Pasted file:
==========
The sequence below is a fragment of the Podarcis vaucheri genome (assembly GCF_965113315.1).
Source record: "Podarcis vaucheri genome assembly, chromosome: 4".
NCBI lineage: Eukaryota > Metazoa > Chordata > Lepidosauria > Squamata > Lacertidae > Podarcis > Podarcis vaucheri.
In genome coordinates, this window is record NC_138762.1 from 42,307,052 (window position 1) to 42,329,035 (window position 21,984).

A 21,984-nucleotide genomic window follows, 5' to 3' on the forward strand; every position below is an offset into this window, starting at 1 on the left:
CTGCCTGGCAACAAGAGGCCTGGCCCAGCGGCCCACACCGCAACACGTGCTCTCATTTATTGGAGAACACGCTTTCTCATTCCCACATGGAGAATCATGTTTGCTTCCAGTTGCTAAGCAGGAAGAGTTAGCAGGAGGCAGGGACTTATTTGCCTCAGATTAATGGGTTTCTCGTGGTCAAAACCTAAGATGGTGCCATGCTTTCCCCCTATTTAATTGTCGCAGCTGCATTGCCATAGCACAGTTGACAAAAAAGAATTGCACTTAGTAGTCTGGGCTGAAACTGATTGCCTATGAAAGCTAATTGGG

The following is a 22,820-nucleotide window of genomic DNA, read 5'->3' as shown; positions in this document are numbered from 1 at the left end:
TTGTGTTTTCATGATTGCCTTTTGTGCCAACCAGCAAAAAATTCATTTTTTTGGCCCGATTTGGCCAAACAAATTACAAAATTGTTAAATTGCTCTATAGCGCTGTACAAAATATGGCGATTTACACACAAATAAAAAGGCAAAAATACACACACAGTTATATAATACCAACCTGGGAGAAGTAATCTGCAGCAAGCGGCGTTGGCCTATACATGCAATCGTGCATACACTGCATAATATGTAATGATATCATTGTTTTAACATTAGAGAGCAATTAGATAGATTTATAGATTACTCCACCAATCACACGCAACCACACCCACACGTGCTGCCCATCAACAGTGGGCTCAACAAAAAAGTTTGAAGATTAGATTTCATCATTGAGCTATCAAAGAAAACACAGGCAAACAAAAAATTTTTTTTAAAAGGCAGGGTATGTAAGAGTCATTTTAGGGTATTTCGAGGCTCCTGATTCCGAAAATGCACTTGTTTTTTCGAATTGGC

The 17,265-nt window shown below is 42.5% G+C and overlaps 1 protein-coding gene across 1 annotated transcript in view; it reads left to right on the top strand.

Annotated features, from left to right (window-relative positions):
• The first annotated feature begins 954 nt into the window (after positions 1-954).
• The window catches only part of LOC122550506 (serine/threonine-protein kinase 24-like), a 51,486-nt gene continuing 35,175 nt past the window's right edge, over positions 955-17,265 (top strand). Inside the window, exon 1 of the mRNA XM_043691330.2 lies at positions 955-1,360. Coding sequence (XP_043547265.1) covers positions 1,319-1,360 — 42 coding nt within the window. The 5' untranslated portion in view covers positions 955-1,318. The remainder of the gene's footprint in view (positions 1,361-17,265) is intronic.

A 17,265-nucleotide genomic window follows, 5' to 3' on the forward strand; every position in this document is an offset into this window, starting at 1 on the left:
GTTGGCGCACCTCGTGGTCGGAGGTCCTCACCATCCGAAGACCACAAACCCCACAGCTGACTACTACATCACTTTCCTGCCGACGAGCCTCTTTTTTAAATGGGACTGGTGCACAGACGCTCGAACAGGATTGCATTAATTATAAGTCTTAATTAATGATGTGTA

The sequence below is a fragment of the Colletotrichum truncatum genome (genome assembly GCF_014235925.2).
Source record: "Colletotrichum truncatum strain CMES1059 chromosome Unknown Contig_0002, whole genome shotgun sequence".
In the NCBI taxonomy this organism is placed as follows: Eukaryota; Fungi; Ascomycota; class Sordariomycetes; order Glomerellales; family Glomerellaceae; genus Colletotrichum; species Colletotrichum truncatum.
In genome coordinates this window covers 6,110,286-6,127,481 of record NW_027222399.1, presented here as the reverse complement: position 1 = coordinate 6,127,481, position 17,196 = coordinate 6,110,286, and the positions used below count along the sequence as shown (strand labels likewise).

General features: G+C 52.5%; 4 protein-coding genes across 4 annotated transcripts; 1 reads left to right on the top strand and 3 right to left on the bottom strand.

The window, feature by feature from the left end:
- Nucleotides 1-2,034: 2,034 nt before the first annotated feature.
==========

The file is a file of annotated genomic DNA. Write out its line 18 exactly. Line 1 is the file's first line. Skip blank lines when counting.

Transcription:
In genome coordinates this window covers 6,110,286-6,127,481 of record NW_027222399.1, presented here as the reverse complement: position 1 = coordinate 6,127,481, position 17,196 = coordinate 6,110,286, and the positions used below count along the sequence as shown (strand labels likewise).